On Thursday, July 9 from 12:00-2:00 p.m. ET, brightbeam’s Director of Activism, Zakiya Sankara-Jabar will moderate a virtual town hall called #ReimagingingSchoolSafety.
Special guests include:
- Amir Lumumba, Student, Montgomery County Public Schools (MD)
- Erika Strauss Chavarria, Teacher, Howard County Public Schools (MD)
- Jonathan Stith, National Director, Alliance for Educational Justice
- Jaime Koppel, Co-Director, Communities for Just Schools Fund
- Harold Jordan, Senior Policy Advocate, ACLU of PA
As Nahliah Webber writes in Education Post, one of brightbeam’s national platforms,
There’s a George Floyd in every school where Black children learn. Black children are screamed at, berated, surveilled and searched in schools. Black children are slammed and dragged, kicked and prodded in classrooms. Black children are denied an education and disrespected because of their culture. Black children are groomed for containment. We’ve got children walking on tape with hands over their mouths like prisoners in training.
It’s worthwhile, then, to go to an expert on the environment in which Black children learn: Rising eighth grader Amir Lumumba. (Full disclosure: Amir is Zakiya’s son.)
Here’s my interview with Amir.
Tell me a little bit about yourself.
I’m 12 years old and will turn 13 in August. I’ve attended school in Montgomery County Public Schools in Maryland since fifth grade. Before that we lived in Dayton, Ohio.
Is your school diverse?
Yes, it’s very diverse. About 10% of kids are Asian or White, and the rest are pretty much divided between Black students and Hispanic students.
Do you feel safe there?
Yes, I feel safe, especially when I’m in the classroom with my teachers and the other students. But my friends and I have had encounters with the security guards.
Can you give me an example?
One of my closest friends was doing an art project and he accidentally got some paint on another kid’s project. He apologized but the teacher called the security guards and they took him to the main office in handcuffs.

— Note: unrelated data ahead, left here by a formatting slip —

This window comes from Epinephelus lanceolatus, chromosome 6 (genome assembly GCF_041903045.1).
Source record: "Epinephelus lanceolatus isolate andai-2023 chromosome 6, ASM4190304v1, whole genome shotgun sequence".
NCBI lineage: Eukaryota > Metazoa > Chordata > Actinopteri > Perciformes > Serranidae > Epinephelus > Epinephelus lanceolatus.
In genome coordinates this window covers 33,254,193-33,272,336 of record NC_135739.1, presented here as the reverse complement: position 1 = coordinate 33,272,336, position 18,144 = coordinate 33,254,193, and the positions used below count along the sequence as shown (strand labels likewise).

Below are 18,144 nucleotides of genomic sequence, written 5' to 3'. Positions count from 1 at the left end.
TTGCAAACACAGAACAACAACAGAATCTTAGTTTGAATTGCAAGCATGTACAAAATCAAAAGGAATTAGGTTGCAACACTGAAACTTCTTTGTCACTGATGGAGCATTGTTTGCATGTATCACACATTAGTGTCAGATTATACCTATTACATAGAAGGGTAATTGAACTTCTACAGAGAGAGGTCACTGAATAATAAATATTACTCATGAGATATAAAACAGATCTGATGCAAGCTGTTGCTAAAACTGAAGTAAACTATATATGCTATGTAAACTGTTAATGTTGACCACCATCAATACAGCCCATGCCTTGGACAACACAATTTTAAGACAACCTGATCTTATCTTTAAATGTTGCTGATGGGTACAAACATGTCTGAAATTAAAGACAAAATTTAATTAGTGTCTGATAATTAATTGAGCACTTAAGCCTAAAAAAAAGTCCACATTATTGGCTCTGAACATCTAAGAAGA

Was this friend someone who had frequent discipline problems?
No, not at all. That’s just the way it is.
How do you mean?
I mean, personally, it wasn’t new to me because these kinds of things have happened before. When we’re in the hallways there’s this constant feeling of looking over your shoulder. I am always worried that I or someone else will get in trouble for a stupid reason, like what happened to my friend in his art class.
Do you feel that Black students are disciplined differently than other students?
It’s really Black and Hispanic students who get treated differently compared to the White and Asian students. I don’t know why, but we get harsher punishments. Last year I got in a fight with another kid and I had an in-school suspension for three days. Another kid who’s Asian got into a fight and he just got a talking-to and went back to class.
There’s been a lot of talk lately about defunding the police or taking security guards out of schools. What do you think of that?
I don’t think we should have security guards in schools. We’ve had them for a long time and they’re not making a difference. Nothing has changed.
What should we do instead?
We could have counselors or people with special training who could talk to students and get them to resolve their problems instead of getting suspended for three or four days. Usually when there’s a fight there is a big crowd. Counselors could break up the fight and mediate among the kids. Someone like my uncle would be great, someone of our ethnicity who knows why this sort of thing happens, someone who will talk to them and help them.
What do you say to people who feel that schools would be unsafe without police or security guards around?
They can be available, but they don’t have to be right in the schools. We don’t have any real violence. We just have fights. We need counselors, not security guards.
Going back to your friend in his art class, why do you think the teacher felt she had to call security guards for such a minor incident?
It was such an over-reaction! But maybe the teacher felt she didn’t have enough authority to make them stop. Maybe she felt she didn’t have control over the classroom.
What about the administrators in your school?
Oh, I don’t think the principal or the people in the office know. If they do, they aren’t doing anything directly to address this. Everything stays the same.
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